However, halachot that apply to individuals are the result of a long and continuous process of halachic rulings, a process which does not exist in halachot that could apply to a modern state. A posek today has a rich tradition of precedents concerning questions of kashrut or shabbat, for example. By drawing on those precedents, he can be reasonably confident when deciding questions of kashrut and shabbat. There is no comparable tradition of halachot on how to govern a modern state. There is no Shulchan Aruch, and certainly no ShaCh or TaZ on "hilchot medina". The halacha has not dealt with matters of state long enough to allow a posek to give an unequivocal "psak" in this area.

As such, declarations by Torah scholars on public issues may be respected as statements of values and moral guidance, but they are not binding halachic rulings. Anyone who has taken a serious look at what was presented over the last few years as "piskei halacha" or "daat Torah" on political issues, will readily see how shallow and unconvincing are the halachic arguments brought in support. The central argument of virtually all such "rulings" has been the posek's own interpretation of the facts at hand and his projection of the political/military implications of the situation. Such interpretations or projections are the subjects of legitimate public debate and are usually so complex that even political or military experts cannot agree on a single conclusion. As such, no posek--no matter how well schooled he may be in hilchot shabbat, basar b'chalav' or nida and mikvaot--can give an unequivocal, universally binding halachic ruling on such matters.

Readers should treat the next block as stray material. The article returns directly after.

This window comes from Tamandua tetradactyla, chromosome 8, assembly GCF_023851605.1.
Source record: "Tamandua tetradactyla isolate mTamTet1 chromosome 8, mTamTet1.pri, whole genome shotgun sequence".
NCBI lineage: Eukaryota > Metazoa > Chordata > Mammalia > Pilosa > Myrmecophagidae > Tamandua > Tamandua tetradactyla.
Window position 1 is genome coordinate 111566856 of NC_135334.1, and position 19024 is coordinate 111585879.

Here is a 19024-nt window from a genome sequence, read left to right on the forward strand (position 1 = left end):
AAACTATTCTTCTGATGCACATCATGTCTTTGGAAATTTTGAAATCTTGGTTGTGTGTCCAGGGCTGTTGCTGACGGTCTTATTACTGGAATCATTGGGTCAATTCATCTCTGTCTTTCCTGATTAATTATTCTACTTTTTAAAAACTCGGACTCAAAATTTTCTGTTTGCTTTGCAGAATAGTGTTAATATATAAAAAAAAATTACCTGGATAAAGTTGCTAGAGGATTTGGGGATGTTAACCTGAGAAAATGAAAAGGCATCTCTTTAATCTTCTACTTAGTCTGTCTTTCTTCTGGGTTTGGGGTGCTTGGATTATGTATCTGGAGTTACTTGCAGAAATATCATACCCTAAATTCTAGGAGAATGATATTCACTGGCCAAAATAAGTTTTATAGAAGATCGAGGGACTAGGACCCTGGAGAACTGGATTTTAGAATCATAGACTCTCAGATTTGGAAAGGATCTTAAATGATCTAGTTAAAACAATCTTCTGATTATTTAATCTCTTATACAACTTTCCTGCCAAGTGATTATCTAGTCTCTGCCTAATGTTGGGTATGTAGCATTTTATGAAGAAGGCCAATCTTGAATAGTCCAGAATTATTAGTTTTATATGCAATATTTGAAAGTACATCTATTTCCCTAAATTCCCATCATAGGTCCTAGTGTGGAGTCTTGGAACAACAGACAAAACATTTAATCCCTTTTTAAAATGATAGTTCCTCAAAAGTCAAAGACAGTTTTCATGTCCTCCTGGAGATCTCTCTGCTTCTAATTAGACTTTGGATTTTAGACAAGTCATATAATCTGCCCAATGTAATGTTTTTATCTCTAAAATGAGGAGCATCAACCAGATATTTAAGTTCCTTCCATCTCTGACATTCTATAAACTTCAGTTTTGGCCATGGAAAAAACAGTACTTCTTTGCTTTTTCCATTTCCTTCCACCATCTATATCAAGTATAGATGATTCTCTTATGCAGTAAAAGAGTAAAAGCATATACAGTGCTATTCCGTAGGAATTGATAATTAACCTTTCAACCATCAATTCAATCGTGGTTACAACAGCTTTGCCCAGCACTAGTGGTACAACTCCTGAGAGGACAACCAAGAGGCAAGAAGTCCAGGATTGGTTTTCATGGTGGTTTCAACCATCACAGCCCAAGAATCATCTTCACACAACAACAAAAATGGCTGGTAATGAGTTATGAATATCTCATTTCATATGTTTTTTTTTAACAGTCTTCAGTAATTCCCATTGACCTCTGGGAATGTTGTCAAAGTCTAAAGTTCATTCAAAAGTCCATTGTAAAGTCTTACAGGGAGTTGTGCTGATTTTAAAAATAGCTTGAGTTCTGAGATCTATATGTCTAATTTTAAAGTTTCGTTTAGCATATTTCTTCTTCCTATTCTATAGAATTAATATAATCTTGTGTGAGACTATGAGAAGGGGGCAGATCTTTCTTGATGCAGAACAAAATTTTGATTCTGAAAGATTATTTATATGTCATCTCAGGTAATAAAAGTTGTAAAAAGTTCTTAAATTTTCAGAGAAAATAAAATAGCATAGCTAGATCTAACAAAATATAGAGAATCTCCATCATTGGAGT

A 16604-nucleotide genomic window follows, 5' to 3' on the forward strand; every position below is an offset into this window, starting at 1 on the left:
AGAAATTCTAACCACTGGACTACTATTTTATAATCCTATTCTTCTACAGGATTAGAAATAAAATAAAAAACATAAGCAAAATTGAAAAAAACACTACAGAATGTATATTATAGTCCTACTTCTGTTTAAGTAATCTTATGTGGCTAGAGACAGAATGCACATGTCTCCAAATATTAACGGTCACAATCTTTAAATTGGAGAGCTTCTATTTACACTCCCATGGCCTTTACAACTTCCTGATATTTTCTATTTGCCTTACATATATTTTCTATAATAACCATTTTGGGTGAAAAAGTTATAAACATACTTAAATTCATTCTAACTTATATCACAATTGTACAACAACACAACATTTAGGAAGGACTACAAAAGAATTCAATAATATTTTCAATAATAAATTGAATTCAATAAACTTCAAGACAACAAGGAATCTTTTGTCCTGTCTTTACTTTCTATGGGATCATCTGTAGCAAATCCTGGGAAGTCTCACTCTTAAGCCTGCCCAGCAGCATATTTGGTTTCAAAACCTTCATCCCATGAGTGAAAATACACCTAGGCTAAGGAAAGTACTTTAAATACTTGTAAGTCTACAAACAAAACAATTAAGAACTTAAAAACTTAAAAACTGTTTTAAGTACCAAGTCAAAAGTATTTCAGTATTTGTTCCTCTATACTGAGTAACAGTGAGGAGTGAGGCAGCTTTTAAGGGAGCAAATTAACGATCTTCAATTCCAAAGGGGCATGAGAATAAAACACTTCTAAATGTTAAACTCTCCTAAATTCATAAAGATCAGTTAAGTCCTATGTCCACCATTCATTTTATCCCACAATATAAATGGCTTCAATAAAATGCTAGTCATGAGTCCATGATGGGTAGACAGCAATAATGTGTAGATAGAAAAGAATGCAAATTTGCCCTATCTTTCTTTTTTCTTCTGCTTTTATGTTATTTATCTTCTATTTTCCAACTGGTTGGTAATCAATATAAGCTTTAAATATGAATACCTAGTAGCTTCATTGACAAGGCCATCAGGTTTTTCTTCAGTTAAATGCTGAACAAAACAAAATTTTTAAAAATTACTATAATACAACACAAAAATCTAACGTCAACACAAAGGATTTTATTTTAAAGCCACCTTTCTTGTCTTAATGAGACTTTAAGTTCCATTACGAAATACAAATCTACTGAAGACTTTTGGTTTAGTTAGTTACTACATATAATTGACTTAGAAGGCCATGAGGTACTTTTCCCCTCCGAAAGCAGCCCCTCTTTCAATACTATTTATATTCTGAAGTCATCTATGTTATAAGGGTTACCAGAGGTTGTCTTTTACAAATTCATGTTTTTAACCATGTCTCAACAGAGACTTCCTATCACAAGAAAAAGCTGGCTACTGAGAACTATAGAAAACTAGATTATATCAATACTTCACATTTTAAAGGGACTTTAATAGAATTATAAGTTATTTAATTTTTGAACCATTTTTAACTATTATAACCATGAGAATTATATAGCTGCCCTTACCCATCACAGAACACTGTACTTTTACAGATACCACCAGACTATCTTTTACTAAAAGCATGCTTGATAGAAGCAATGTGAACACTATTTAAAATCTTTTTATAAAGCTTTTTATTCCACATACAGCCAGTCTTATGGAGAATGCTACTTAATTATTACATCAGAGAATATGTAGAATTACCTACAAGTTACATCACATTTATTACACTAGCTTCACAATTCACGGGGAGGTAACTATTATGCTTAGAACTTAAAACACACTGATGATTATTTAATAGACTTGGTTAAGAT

Seeing as how "Daat Torah" or "piskei halacha" are based on only one of what could be any number of legitimate interpretations of a military/political situation, their accuracy and authority is no greater than the interpretation on which they are based. To the degree that the military/political interpretation is open to debate, the "psak" cannot be seen as having the kind of universally binding halachic authority that would allow it to overrule state law or the authority of the military command.

In conclusion: It must be understood that if one chooses to be a responsible citizen of the state, and to take part in the democratic process by voting in state elections, he/she has agreed to abide by decisions made in accordance with the principles of democracy. As such, it is Torah, and not "just" state law, that obliges him/her to accept the rule of the Knesset in all public matters over which the government has authority.

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Meimad - POB 8067 Jerusalem 91080 Tel:+972 2 612240 Fax:+972 2 612340
© Copyright - Rav Yehuda Amital - Rabbi Michael Melchior


We supported Mr. Peres for Prime Minister because of our long-standing support of the Oslo Accords and the peace process, as well as evidence of our view that commitment to Torah does not imply support for one particular political stance. The monolithic support of the religious parties for Binyamin Netanyahu, and the nature of the campaign material implied it was a religious imperative for every observant Jew to vote for the right wing. This made Meimad's position all the more important as a message to religious Zionists.